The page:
Food of Nagaland

The flavorsome food of Nagaland offers a large variety that is worth exploring. Rice is the staple food of Nagaland and is often served with homemade spicy sauces and meat either smoked, dried or fermented. The cuisine is known for its authenticity and includes a lot of typical regional ingredients like bamboo shoot, dry fish, and fermented soybean. Fermented soybean, also known as Akhuni or axone, is a staple ingredient in curries. 

Akhuni comes in powdered or cake form. It is used either in stews with other vegetables or with dried river fish. Contrary to popular belief, people in Nagaland love vegetables as much as they love meat. Some delicious dishes from Naga cuisine include Hinkejvu, Akibiye, and Galho. The famous fermented beer from Nagaland is called Zutho and is quite popular among Angami Nagas.

Things to do in Nagaland

Blessed with flora and fauna, Nagaland is a picturesque location with a variety of exotic plants and animals. The house of dandiest birds is also known as the Falcon capital of India. Nagaland tourism offers a lot of tourist opportunities. We are hereby listing a few things to do in Nagaland.

  • Learn about the culture of Nagaland in the Naga state museum.
  • Go camping in the Kohima mountains.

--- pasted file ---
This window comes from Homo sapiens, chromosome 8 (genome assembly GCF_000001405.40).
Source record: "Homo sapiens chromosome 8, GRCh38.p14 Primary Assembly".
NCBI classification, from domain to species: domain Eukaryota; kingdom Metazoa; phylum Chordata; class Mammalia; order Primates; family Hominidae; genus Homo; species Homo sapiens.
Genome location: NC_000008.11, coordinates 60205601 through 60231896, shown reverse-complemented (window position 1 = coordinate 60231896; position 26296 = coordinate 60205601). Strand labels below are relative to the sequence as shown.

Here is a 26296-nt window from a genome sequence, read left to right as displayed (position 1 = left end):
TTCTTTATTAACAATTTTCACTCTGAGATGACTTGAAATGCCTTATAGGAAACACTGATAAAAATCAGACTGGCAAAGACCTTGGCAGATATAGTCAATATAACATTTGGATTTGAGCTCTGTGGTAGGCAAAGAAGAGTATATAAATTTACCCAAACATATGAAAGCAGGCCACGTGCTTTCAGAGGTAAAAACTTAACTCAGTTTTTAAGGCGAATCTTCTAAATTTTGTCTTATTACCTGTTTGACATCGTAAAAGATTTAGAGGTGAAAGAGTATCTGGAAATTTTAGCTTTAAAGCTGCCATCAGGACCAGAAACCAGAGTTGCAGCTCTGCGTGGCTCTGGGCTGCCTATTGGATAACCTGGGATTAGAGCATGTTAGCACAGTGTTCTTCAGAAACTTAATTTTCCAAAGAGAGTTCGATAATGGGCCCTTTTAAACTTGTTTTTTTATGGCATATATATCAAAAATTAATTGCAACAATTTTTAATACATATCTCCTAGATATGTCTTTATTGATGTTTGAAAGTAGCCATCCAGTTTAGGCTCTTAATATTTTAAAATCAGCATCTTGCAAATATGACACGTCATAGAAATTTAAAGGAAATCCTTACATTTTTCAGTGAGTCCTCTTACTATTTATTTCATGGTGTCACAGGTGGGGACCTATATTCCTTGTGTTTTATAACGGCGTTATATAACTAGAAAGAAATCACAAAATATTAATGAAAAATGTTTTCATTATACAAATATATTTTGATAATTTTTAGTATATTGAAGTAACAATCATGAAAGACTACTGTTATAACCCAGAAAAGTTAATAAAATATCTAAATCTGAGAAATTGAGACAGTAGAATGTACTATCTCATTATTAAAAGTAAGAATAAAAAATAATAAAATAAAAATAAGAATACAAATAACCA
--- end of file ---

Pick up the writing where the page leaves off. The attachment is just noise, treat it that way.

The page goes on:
• Experience boating in the Doyang river.
  • Indulge in the adventure of mountain biking in Rain Forest Trail.
  • Take A Wild Safari at Ntangki National Park.
  • Go trekking in Mount Saramati.

  • Enjoy the nightlife in the capital city of Kohima.
  • Attend the Hornbill festival in Dzukou valley.
  • Stay in traditional Naga homes and enjoy authentic cuisine.
  • Pay homage to world War II martyrs in Kohima war cemetery.
  • Visit the Nagaland zoological park in Dimapur.

Well known for its stellar beauty and warm-hearted hospitality, Nagaland is a must-visit travel destination in India for the amazing travel experience.  

Plan your trip and create your own route to explore the state with Adotrip’s technically driven circuit planner. Click here or scroll to the bottom to find the same.